Temperature does not rise

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Roy93
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Temperature does not rise

Postby Roy93 » Fri May 26, 2017 12:47 pm

Hi.
I have a problem that the temperature does not rise to the setting after replacing the nozzle.
The temperature rise stops at the set temperature of -10 ° C when loading the filament.

When I replaced the nozzle, I truned the screws of the following photographs. Will this affect the temperature?
無題.jpg
無題.jpg (43.9 KiB) Viewed 2686 times


Also, is there any information on stagnation at the set temperature of -10 ° C?
Thank you.

Roy93
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Re: Temperature does not rise

Postby Roy93 » Fri May 26, 2017 3:25 pm

This problem occurs when loading and unloading filaments. It does not occur during printing of model objects.

Jetguy
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Re: Temperature does not rise

Postby Jetguy » Fri May 26, 2017 4:22 pm

First tip, stop using the load and unload filament menu item and hand insert or retract the filament. As an operator, you should have an understanding of how the loading a pressure should feel as the filament reaches the nozzle. You also should always feed at least 10mm of filament or more before unloading. This forces the melted filament out of the nozzle before you pull up on the filament and failure to do this means pulling that melted filament out through the filament path and is a source of pretty bad jams.

There is information on stagnation- specifically, PID loop is not active in firmware UNTIL 10C difference between target and actual temps. In other words, the firmware applies PID settings- also in firmware ONLY once in the 10 C range. So under 10C, that's 100% heater on rising. PID loop range would turn down the heater from full on based on PID values. P for proportional is the first value based again, on the difference between target temp and actual temp. So if you are stuck at 10C below the target, that means P value is not "strong enough" such that even at 10C away, the heater should be nearly 100% PWM on. As you get closer to 0C difference, PWM is dropping, again, a proportional value. I or integral value in PID is TIME based. The idea is, the longer you sit in the 10C PID is active difference, and you still haven't reached setpoint temp, then I is rising over time. This makes the heater add more PWM percentage on, to whatever value the proportional gain is. Finally, D value, derivative, is used to SLOW the rate of heating nearest the setppoint. The idea here is D is a combination of opposite proportional and time based like I. So it's seeing how fast the change in temp is over time from far away from the setpoint to nearer the setpoint. It subtracts PWM on time from the overall heater value.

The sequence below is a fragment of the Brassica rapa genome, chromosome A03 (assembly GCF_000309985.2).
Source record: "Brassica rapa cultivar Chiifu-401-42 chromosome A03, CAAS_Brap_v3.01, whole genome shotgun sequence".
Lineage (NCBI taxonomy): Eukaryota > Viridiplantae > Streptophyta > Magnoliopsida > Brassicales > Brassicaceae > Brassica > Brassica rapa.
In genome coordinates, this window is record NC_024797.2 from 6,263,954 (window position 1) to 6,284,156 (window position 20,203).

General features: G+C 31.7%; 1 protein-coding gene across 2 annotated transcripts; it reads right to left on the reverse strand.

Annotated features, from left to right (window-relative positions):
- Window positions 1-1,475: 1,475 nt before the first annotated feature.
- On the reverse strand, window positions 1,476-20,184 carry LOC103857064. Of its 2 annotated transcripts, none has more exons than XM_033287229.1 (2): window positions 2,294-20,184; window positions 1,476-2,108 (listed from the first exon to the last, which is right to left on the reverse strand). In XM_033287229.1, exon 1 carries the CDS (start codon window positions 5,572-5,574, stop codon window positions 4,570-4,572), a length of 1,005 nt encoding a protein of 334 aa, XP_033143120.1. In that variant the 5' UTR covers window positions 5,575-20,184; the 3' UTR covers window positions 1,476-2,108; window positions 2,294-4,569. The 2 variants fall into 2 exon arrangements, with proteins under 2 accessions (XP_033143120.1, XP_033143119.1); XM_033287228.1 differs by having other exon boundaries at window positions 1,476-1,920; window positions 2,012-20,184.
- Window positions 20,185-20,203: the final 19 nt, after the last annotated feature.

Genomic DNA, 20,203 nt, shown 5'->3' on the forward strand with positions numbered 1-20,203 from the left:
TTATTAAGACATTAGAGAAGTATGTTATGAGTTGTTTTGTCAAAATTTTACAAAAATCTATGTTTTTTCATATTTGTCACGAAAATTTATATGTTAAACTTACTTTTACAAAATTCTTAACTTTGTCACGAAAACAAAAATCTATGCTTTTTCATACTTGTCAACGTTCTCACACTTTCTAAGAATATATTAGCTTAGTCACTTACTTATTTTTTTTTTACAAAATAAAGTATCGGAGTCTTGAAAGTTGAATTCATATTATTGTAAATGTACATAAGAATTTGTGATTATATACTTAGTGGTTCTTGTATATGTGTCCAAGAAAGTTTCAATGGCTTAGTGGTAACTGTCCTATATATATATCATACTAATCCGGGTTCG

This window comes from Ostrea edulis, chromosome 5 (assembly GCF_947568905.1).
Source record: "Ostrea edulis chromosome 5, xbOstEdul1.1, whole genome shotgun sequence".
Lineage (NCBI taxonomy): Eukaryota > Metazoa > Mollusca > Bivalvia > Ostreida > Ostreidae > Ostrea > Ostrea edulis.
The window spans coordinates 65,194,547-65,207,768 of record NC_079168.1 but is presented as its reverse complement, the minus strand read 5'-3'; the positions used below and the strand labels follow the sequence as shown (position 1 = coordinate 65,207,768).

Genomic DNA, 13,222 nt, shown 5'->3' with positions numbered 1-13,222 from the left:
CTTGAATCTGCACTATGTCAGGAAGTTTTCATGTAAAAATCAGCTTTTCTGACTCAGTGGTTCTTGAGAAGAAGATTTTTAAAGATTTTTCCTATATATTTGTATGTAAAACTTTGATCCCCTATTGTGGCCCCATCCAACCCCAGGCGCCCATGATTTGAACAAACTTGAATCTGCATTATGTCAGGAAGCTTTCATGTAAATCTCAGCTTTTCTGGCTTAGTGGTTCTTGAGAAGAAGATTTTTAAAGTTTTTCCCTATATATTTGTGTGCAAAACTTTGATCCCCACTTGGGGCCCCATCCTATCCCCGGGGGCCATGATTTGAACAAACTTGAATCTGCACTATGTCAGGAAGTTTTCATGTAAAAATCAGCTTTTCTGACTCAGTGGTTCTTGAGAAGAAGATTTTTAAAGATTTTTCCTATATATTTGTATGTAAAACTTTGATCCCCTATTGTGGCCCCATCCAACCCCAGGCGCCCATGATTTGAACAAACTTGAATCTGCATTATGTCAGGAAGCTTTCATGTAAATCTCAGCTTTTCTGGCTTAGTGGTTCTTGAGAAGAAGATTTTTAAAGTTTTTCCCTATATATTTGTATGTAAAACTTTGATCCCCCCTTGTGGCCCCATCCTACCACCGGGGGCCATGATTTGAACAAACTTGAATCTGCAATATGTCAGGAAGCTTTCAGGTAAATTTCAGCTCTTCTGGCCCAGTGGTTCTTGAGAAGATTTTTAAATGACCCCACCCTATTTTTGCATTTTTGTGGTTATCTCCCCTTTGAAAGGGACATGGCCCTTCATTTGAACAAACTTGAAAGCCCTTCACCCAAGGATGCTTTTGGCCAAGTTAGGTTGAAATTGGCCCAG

Follow this scenario.
The heater is commanded to a setpoint from a cold start.
The heater is turned on by firmware because the sensed temp is greater than 10C less than the setpoint so heater is 100% on.
As the sensed temp is within 10C of the setpoint, PID values in firmware are used rather than bang bang ON/OFF. So Again, P takes the difference between set temp and actual temp and applies a proportional value to make the heater less on as it nears the setpoint. Example 100% on at 10C difference, 90% on at 9C, 80% 8C, and so forth all the way to off at setpoint. The issue is, if radiation, convection, and actual extrusion are always drawing heat from the system, 0% on means the heater block and nozzle would immediately cool. This is why you see a positive value in proportional, there is going to still be some percentage of on value, even when the heater is at target temp exactly. Otherwise, you'd get that ripple and unstable temp control around the setpoint. I value is what is actually getting you there to the setpoint. If you only had P and it wasn't perfectly tuned, you might NEVER reach setpoint. That's again, because as you get closer to setpoint, the heater is turning down on P value alone. I value says hey, let's get there already, we've been waiting a while and not reached setpoint. So again, it's dynamic because it's time based. The longer you are not at setpoint, the higher it wants to turn the heater on. However, if you ONLY had P and I, then the heater would be full blast on from I value saying "let's get there fast" and overshoot the setpoint resulting in way too high a resulting temp swing. So this is why it's PID, the D sees that rate near the setpoint and slows down both P and I value on heater on, and that way, you approach the setpoint nice and gradual, easing right to the actual setpoint.

So here lies the problem. Stock firmware does not have EEPROM enabled, and thus settings are hard coded into the firmware. PID as an example. So, the factory chose defaults based on the hardware they had at the time of firmware creation. Over time, different heaters, different details on the heater blocks, thermal barrier tubes, and as always, individual printer construction have small but different effects on the rate of heating, the thermal conduction loop from the heater back through the block to the thermocouple as the temp sensor. Depending on YOUR specific details, you can make changes that slow the rate of conduction between the heater and block or the heater block and thermocouple, or even the airflow from the fan. That can lead to a condition where the default PID values are NOT well tuned for your system. That is when you would see the P value allow sag, and then depend on the I value to see it sit there not rising in temp and kick in a little boost and finally reach set temp. That's the good thing about PID- even a badly tuned system, the values should eventually wind up enough to get the temp. However, on a really badly tuned system, yes, even PID function cannot solve everything,

So all that said, if you messed with the hotend, Ensure the heater and thermocouple are well seated in the heater block, making GOOD mechanical and thermal contact, ensure the setscrews are snug ***Caution, do NOT overtighten and crush or deform the tube heater and tube thermocouple as this makes them impossible to remove later and/or strip out the setscrews) Snug, not insanely tight. The goal is good thermal contact. In addition, insulating the heater block with ceramic and kapton tape is the preferred method and solves a couple of other thermal issues too.

Roy93
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Re: Temperature does not rise

Postby Roy93 » Fri May 26, 2017 5:45 pm

Hi Jetguy.
I appreciate your advice.
Do you know the role of the golden screw at the position of the arrow in the photo?
It does not seem to be related to thermal sensors and so on.